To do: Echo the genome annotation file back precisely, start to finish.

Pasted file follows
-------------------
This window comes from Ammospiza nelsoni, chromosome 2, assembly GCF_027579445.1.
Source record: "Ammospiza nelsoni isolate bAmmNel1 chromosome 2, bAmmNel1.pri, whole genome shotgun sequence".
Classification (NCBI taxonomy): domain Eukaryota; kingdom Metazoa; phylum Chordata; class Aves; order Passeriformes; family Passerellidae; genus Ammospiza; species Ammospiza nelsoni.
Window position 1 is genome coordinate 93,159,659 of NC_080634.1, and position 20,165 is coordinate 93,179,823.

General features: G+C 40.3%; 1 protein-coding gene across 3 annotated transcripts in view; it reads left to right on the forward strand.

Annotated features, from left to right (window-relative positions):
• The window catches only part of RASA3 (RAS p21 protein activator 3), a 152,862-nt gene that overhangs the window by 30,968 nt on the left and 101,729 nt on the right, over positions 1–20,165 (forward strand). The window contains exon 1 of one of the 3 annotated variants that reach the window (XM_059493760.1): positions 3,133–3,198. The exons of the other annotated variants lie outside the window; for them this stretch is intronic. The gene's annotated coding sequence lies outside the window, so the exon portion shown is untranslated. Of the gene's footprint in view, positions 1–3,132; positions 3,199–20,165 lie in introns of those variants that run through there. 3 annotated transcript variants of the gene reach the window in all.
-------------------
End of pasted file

This window comes from Ammospiza nelsoni, chromosome 2, assembly GCF_027579445.1.
Source record: "Ammospiza nelsoni isolate bAmmNel1 chromosome 2, bAmmNel1.pri, whole genome shotgun sequence".
Classification (NCBI taxonomy): domain Eukaryota; kingdom Metazoa; phylum Chordata; class Aves; order Passeriformes; family Passerellidae; genus Ammospiza; species Ammospiza nelsoni.
Window position 1 is genome coordinate 93,159,659 of NC_080634.1, and position 20,165 is coordinate 93,179,823.

General features: G+C 40.3%; 1 protein-coding gene across 3 annotated transcripts in view; it reads left to right on the forward strand.

Annotated features, from left to right (window-relative positions):
• The window catches only part of RASA3 (RAS p21 protein activator 3), a 152,862-nt gene that overhangs the window by 30,968 nt on the left and 101,729 nt on the right, over positions 1–20,165 (forward strand). The window contains exon 1 of one of the 3 annotated variants that reach the window (XM_059493760.1): positions 3,133–3,198. The exons of the other annotated variants lie outside the window; for them this stretch is intronic. The gene's annotated coding sequence lies outside the window, so the exon portion shown is untranslated. Of the gene's footprint in view, positions 1–3,132; positions 3,199–20,165 lie in introns of those variants that run through there. 3 annotated transcript variants of the gene reach the window in all.